Beer with your popcorn? Not in British Columbia

A Fraser Institute economist weighs in on the idea of serving alcohol at movie theatres.

B.C. laws prohibit three types of establishments from obtaining liquor licenses: movie theatres

Since prohibition ended in the 1920s, British Columbia liquor laws have been significantly liberalized, moves that most British Columbians have welcomed.

Recall that at one time bars were prohibited from playing music, serving food, hiring female serving staff, and allowing women and men to drink together. Up until the 1950s, bars were also only allowed to be located in hotels and members-only clubs. Bowing to public pressure to relax these puritanical regulations, successive governments from across the political spectrum reformed the more arcane aspects of B.C.’s liquor laws.

However, successive reforms have left many inconsistencies within B.C.’s liquor regulations, with none so glaring as the rules that prohibit movie theatres from serving alcohol to patrons.

Current regulations, as set out in the Liquor Control and Licensing Act and the associated Liquor Control and Licensing Regulations, explicitly prohibit three types of establishments from obtaining liquor licenses: movie theatres, video arcades, and any business whose primary purpose caters to youth.

Originally passed by the NDP government in 1975, the Liquor Control and Licensing Act replaced the Government Liquor Act. But following an election that year, the drafting of regulations under the act fell to the newly elected Social Credit government. Although the new act and regulations were a leap forward for B.C.’s liquor laws, according to historian Robert A. Campbell, the Social Credit government added many strange rules due to pressure from a small, but vocal, anti-liquor faction of party supporters.

Prohibiting movie theatres from serving alcohol is usually not an issue, since movie theatres generally cater to families and teenagers and may be happy with ticket revenue and mark-ups on popcorn and soft drinks. However, this antiquated exclusion hampers the development of boutique and multi-use movie theatres that cater to a more adult crowd. This was recently exemplified when the Rio Theatre in Vancouver was required to stop showing movies in order to obtain a liquor licence. The Rio is a multi-use theatre catering to both movie buffs and indie music fans.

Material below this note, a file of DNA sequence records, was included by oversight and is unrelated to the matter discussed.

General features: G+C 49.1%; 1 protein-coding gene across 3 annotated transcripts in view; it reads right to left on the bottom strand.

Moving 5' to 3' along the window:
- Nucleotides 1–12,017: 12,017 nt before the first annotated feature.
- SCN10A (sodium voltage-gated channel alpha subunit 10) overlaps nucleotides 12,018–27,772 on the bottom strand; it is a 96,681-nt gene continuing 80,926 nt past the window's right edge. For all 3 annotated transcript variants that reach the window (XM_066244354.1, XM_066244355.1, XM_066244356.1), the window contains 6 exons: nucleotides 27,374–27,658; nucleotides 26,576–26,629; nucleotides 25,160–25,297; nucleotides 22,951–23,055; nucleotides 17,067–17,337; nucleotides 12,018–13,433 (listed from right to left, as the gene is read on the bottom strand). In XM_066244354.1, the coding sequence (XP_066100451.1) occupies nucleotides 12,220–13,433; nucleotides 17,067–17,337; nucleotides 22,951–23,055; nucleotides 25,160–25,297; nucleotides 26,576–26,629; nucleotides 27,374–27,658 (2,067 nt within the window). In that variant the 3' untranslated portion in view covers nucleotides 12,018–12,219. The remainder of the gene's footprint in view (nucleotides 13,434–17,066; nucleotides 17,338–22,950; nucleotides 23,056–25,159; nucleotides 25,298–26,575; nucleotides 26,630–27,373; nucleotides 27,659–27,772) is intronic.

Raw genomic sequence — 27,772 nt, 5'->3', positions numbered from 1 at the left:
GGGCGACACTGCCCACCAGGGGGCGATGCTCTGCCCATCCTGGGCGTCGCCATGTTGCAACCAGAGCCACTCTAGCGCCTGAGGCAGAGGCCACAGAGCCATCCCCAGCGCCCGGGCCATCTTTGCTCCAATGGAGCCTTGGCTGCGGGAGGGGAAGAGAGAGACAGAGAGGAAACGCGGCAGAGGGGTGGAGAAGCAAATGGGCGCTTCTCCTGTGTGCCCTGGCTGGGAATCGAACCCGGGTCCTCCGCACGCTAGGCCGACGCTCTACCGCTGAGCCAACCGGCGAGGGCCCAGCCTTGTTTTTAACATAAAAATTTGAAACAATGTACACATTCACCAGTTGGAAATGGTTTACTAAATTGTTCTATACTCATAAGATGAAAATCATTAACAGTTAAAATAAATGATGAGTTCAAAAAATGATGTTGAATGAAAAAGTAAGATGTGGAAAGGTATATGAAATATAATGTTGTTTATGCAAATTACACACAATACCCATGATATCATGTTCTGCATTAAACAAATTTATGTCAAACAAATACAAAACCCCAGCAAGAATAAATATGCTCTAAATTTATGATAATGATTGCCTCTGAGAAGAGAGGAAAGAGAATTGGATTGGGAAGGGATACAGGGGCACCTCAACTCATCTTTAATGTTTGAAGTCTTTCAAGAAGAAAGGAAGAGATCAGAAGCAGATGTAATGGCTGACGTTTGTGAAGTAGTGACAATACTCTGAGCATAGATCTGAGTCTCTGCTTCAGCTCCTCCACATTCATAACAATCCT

Excluding movie theatres, especially multi-use movie theatres, from obtaining liquor licences is logically inconsistent. Any bar in B.C. can show movies, so long as a liquor control board bureaucrat does not deem the venue a movie theatre. Venues for operas, concerts, live theatre, and sporting events can all serve alcohol in BC. Even bowling alleys and IKEA can serve beer. Yet movie theatres are excluded.

The only justification that seems at all plausible for this exclusion is a concern for minors. Yet if that is the case, then the regulation is redundant, since there is also a regulation specifically excluding establishments that cater mainly to minors from obtaining liquor licences.

This problem could obviously be remedied for places like the Rio Theatre by requiring an age restriction on patrons of movie theatres that serve alcohol. This is in fact how Ontario has solved the problem, where alcohol can be served in movie theatres limited to patrons who are over 19. This approach is also common in many U.S. states and European countries.

However, even this type of requirement is logically inconsistent with the current treatment of other types of entertainment venues in B.C. Concert halls, sporting events, and bowling alleys, which all can serve alcohol, are not required to restrict entry to patrons over the age of 19.

One possible solution is the elimination of the regulation specifically excluding movie theatres but leave as is the regulation that excludes businesses catering mainly to minors. Movie theatres that can prove they cater to a market mainly comprised of adults should be allowed to obtain a liquor licence. At the same time, a theatre multiplex that may not be able to prove this claim should be allowed to serve alcohol in some of its theatres if appropriate age restrictions are imposed.

Although liquor laws in B.C. have come a long way since prohibition, improvements can still be made. A clear and easy next step for reform is to allow movie theatres in BC to serve alcoholic beverages.

Joel Wood is an economist with the Fraser Institute’s Centre for Risk and Regulation. You can follow him on Twitter @JoelWWood.

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